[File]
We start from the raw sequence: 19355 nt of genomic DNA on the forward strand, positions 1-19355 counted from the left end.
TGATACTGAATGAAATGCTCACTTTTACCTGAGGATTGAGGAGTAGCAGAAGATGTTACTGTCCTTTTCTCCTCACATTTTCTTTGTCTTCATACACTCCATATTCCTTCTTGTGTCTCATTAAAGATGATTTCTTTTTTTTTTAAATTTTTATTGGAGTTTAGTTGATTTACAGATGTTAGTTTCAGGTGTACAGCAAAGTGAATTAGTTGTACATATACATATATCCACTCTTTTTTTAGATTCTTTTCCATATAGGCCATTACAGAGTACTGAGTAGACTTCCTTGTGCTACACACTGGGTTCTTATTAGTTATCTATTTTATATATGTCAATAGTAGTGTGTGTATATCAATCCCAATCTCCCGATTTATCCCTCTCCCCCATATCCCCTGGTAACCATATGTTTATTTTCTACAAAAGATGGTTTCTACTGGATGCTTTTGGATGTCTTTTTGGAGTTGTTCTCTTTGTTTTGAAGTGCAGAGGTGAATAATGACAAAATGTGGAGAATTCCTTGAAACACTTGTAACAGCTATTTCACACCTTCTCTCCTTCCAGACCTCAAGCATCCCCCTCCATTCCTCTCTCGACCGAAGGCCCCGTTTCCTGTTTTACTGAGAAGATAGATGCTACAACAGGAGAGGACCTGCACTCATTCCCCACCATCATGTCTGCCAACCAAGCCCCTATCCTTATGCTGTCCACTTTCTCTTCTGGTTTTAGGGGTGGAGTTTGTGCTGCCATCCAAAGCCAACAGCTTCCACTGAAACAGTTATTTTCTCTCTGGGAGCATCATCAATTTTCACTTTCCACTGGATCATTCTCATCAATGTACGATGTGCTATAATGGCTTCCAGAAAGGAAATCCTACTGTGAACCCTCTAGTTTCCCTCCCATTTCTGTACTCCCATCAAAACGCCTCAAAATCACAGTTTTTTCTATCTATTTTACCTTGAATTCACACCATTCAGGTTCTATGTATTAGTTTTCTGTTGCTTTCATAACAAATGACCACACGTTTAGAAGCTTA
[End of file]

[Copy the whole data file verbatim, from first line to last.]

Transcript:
We start from the raw sequence: 19355 nt of genomic DNA on the forward strand, positions 1-19355 counted from the left end.
TGATACTGAATGAAATGCTCACTTTTACCTGAGGATTGAGGAGTAGCAGAAGATGTTACTGTCCTTTTCTCCTCACATTTTCTTTGTCTTCATACACTCCATATTCCTTCTTGTGTCTCATTAAAGATGATTTCTTTTTTTTTTAAATTTTTATTGGAGTTTAGTTGATTTACAGATGTTAGTTTCAGGTGTACAGCAAAGTGAATTAGTTGTACATATACATATATCCACTCTTTTTTTAGATTCTTTTCCATATAGGCCATTACAGAGTACTGAGTAGACTTCCTTGTGCTACACACTGGGTTCTTATTAGTTATCTATTTTATATATGTCAATAGTAGTGTGTGTATATCAATCCCAATCTCCCGATTTATCCCTCTCCCCCATATCCCCTGGTAACCATATGTTTATTTTCTACAAAAGATGGTTTCTACTGGATGCTTTTGGATGTCTTTTTGGAGTTGTTCTCTTTGTTTTGAAGTGCAGAGGTGAATAATGACAAAATGTGGAGAATTCCTTGAAACACTTGTAACAGCTATTTCACACCTTCTCTCCTTCCAGACCTCAAGCATCCCCCTCCATTCCTCTCTCGACCGAAGGCCCCGTTTCCTGTTTTACTGAGAAGATAGATGCTACAACAGGAGAGGACCTGCACTCATTCCCCACCATCATGTCTGCCAACCAAGCCCCTATCCTTATGCTGTCCACTTTCTCTTCTGGTTTTAGGGGTGGAGTTTGTGCTGCCATCCAAAGCCAACAGCTTCCACTGAAACAGTTATTTTCTCTCTGGGAGCATCATCAATTTTCACTTTCCACTGGATCATTCTCATCAATGTACGATGTGCTATAATGGCTTCCAGAAAGGAAATCCTACTGTGAACCCTCTAGTTTCCCTCCCATTTCTGTACTCCCATCAAAACGCCTCAAAATCACAGTTTTTTCTATCTATTTTACCTTGAATTCACACCATTCAGGTTCTATGTATTAGTTTTCTGTTGCTTTCATAACAAATGACCACACGTTTAGAAGCTTA